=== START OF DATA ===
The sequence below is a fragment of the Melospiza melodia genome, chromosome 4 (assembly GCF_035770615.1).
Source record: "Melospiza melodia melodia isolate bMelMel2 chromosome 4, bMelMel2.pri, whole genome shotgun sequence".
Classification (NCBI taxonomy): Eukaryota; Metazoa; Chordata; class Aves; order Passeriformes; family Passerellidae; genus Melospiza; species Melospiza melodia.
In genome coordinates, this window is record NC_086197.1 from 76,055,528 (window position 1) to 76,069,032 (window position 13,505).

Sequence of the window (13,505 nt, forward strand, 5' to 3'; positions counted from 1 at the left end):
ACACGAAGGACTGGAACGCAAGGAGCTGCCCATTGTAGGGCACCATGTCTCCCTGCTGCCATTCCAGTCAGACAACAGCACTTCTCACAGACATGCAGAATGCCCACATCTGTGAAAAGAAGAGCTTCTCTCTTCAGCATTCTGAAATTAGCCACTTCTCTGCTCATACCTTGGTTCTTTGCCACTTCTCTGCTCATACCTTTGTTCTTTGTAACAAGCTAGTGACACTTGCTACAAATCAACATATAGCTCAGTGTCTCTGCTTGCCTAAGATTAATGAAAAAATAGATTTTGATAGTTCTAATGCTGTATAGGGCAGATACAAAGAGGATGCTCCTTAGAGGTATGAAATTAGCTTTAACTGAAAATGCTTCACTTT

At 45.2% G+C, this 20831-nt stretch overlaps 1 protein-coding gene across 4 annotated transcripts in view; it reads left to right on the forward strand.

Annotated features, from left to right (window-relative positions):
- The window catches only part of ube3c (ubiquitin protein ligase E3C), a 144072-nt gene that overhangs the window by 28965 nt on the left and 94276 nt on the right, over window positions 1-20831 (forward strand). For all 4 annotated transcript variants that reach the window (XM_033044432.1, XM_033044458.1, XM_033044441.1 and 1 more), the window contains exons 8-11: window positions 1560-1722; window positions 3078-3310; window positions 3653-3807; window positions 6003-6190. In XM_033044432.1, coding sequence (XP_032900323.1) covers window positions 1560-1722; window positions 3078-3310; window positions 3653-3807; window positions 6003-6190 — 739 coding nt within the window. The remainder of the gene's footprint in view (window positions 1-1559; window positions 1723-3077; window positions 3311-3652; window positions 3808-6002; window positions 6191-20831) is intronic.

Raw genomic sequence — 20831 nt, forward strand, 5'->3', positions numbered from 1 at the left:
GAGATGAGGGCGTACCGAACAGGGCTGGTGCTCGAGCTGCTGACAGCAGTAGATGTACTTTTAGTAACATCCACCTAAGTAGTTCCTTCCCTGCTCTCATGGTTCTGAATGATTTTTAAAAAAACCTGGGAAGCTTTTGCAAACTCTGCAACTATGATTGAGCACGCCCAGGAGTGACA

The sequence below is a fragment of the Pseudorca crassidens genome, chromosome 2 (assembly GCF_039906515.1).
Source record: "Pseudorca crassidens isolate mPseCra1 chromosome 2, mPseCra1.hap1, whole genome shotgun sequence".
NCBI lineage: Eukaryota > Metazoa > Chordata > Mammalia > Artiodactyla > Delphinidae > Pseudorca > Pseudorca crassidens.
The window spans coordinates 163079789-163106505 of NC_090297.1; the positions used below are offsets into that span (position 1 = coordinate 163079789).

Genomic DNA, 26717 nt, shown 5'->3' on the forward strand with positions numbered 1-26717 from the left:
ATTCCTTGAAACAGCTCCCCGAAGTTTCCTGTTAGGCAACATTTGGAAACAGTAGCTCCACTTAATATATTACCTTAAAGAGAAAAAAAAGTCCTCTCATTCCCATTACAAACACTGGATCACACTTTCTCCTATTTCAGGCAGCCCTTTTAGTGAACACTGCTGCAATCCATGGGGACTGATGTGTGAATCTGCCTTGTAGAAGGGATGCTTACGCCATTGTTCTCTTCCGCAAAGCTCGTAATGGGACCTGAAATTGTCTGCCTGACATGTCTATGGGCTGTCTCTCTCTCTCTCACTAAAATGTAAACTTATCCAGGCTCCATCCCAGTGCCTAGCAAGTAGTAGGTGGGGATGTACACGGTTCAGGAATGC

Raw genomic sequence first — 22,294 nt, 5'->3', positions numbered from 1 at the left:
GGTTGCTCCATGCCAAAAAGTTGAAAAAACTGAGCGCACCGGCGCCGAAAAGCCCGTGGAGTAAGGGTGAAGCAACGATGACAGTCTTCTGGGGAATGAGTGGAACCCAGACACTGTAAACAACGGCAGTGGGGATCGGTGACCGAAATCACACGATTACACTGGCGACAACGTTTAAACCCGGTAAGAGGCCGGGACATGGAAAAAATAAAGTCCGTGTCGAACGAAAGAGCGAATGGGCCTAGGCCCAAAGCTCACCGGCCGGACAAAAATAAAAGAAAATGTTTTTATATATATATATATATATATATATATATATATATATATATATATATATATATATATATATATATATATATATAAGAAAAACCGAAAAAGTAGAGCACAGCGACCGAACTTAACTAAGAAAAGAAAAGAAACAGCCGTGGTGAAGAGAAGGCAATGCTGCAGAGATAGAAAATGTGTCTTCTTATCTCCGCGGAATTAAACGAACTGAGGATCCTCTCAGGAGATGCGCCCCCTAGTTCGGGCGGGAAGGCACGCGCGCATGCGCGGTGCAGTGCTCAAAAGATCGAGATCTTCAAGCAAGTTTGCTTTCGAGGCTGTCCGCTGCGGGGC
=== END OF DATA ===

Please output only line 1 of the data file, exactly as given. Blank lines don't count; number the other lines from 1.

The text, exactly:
The sequence below is a fragment of the Melospiza melodia genome, chromosome 4 (assembly GCF_035770615.1).